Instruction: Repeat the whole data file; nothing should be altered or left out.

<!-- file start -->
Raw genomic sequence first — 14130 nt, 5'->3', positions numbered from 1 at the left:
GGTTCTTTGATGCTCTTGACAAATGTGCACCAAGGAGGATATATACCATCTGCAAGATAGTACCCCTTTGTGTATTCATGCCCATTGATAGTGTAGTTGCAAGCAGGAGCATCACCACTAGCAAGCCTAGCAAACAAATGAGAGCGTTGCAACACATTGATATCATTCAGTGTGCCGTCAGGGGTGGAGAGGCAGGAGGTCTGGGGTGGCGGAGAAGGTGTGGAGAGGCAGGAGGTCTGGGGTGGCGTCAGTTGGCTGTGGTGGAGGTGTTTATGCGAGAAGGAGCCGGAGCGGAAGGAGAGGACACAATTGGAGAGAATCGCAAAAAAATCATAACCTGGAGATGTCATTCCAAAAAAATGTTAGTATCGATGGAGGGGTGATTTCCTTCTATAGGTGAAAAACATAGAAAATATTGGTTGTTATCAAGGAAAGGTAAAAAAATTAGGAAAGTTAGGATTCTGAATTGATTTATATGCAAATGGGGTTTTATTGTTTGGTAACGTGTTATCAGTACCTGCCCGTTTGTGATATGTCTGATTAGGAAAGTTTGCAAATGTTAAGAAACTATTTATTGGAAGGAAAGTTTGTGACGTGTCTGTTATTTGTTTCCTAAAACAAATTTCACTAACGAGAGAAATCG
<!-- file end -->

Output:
Raw genomic sequence first — 14130 nt, 5'->3', positions numbered from 1 at the left:
GGTTCTTTGATGCTCTTGACAAATGTGCACCAAGGAGGATATATACCATCTGCAAGATAGTACCCCTTTGTGTATTCATGCCCATTGATAGTGTAGTTGCAAGCAGGAGCATCACCACTAGCAAGCCTAGCAAACAAATGAGAGCGTTGCAACACATTGATATCATTCAGTGTGCCGTCAGGGGTGGAGAGGCAGGAGGTCTGGGGTGGCGGAGAAGGTGTGGAGAGGCAGGAGGTCTGGGGTGGCGTCAGTTGGCTGTGGTGGAGGTGTTTATGCGAGAAGGAGCCGGAGCGGAAGGAGAGGACACAATTGGAGAGAATCGCAAAAAAATCATAACCTGGAGATGTCATTCCAAAAAAATGTTAGTATCGATGGAGGGGTGATTTCCTTCTATAGGTGAAAAACATAGAAAATATTGGTTGTTATCAAGGAAAGGTAAAAAAATTAGGAAAGTTAGGATTCTGAATTGATTTATATGCAAATGGGGTTTTATTGTTTGGTAACGTGTTATCAGTACCTGCCCGTTTGTGATATGTCTGATTAGGAAAGTTTGCAAATGTTAAGAAACTATTTATTGGAAGGAAAGTTTGTGACGTGTCTGTTATTTGTTTCCTAAAACAAATTTCACTAACGAGAGAAATCG